Bush Throws a Party

How does U.S. President George W. Bush's preelection spending binge stack up against history?

Any alert voter can see that U.S. President George W. Bush is engineering a remarkable election-time economic boom. But before high-minded economists and commentators start crying foul, just how excessive is the Bush business cycle? How will this president’s economic pursuit of electoral success stack up against the standard for largesse set by U.S. President Richard Nixon back in 1971-72, or against the free-spending ways of politicians in the rest of the world, for that matter?

The objective of electoral economic engineering is to get votes. So, judge first which end-of-first-term U.S. president pandered more to the elderly, who vote in greater proportion than any other demographic group. In late 2003, Bush pushed through a spectacular increase in old-age benefits, offering huge subsidies for the purchase of prescription drugs. Of course, in 1972, Nixon really swung for the fences by hiking Social Security benefits some 20 percent. Comparing the costs of the two policies is difficult, since it hinges on the role of drugs in future medical treatments, but my personal estimate is that the annual price tags are roughly equal. The advantage goes to Nixon, because he began indexing Social Security benefits to inflation at the same time.

Presidents seeking a preelection boost can also run big deficits to increase domestic demand. Bush's high spending results from homeland security and "Iraqistan," whereas Nixon experienced the mother of all financial pits: Vietnam. Both presidents slashed taxes before their reelection campaigns (although Nixon recognized that the economy would pay for his profligacy later). The Nixon budget deficit in 1971 and 1972 was around 2 percent of gross domestic product (GDP); Bush's deficit exceeded 4 percent in 2003 and will likely reach 4 percent again in 2004. Advantage: Bush.

Exporters in Bush's economy are also benefiting from a sharp depreciation of the U.S. dollar, as they did under Nixon in 1972. The ultimate decline of the dollar will likely be far more spectacular under Bush than under Nixon. But whereas the movements may have been smaller under Nixon, they were much more traumatic, because in the early 1970s, exchange rates weren't supposed to move at all! The dollar depreciation only followed the complete collapse of the long-standing Bretton Woods system of fixed exchange. So call it a tie: Bush for size of exchange-rate moves, Nixon for drama and trauma.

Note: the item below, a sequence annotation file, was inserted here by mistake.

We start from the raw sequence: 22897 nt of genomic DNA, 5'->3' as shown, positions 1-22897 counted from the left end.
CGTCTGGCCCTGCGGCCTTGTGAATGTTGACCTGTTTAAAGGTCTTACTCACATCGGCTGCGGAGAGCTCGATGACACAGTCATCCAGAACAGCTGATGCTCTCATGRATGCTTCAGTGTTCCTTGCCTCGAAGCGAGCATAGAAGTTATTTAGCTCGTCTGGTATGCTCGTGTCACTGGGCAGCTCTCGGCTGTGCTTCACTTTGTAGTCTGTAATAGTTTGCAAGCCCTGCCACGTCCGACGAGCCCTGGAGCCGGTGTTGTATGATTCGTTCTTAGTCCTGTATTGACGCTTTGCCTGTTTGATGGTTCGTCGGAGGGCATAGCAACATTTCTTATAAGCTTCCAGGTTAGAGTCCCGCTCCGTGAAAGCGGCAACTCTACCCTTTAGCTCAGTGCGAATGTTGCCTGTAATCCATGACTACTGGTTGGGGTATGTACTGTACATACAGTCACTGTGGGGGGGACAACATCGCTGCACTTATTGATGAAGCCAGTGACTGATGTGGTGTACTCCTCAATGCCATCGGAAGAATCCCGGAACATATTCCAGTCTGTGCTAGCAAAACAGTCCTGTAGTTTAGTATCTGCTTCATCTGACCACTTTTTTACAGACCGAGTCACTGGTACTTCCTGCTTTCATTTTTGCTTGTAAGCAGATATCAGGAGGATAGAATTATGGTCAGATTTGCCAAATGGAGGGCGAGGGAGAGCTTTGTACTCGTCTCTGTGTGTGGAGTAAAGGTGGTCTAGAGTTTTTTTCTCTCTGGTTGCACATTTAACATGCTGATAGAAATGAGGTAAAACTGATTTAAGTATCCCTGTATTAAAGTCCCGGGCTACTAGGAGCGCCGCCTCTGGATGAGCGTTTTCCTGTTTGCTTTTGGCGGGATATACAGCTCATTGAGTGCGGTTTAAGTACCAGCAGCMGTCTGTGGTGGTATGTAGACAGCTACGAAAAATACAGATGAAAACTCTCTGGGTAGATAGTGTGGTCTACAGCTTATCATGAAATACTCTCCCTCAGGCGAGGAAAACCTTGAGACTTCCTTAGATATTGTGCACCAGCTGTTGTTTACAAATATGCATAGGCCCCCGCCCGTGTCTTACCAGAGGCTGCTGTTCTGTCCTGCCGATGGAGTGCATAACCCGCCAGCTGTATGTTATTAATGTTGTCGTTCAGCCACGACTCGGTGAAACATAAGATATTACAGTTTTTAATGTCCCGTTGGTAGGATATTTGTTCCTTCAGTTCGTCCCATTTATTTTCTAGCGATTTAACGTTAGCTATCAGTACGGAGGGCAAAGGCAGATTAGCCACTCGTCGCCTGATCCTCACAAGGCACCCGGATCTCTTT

Next, consider monetary policy. In theory, the U.S. Federal Reserve is independent of the executive branch. But just listen to the 1972 White House tapes of Nixon's blistering exchanges with then Federal Reserve Board Chairman Arthur Burns. Historians can debate whether Nixon intimidated Burns or if the chairman simply succumbed to faulty economics. Regardless, Burns certainly delivered the goods. In the run-up to the 1972 election, he printed money like it was going out of style, wreaking havoc with global price stability and exacerbating worldwide inflation.

Bush can't beat that. True, Bush is the beneficiary of an extremely aggressive monetary policy, with interest rates reaching 45-year lows in 2003. And yes, if rates remain too low for too long, inflation could heat up after the election. But even in a worst-case scenario, inflation is unlikely to reach the double-digit levels of the 1970s anytime soon. While Burns's monetary policy was atrocious, current Fed Chairman Alan Greenspan's hardly threatens a reckless inflation binge. Advantage: Nixon.

Overall winner: Nixon -- although Bush has eight months left.

Does all this election-year economic engineering pay? In the short run, yes, because voters sure like a booming economy and a free-spending government at election time. They don't seem to question why anyone should reward a politician for artificially boosting an economy before elections, even if doing so produces serious long-term problems. Perhaps, like moviegoers who expect to be emotionally manipulated, voters just enjoy an election-year high.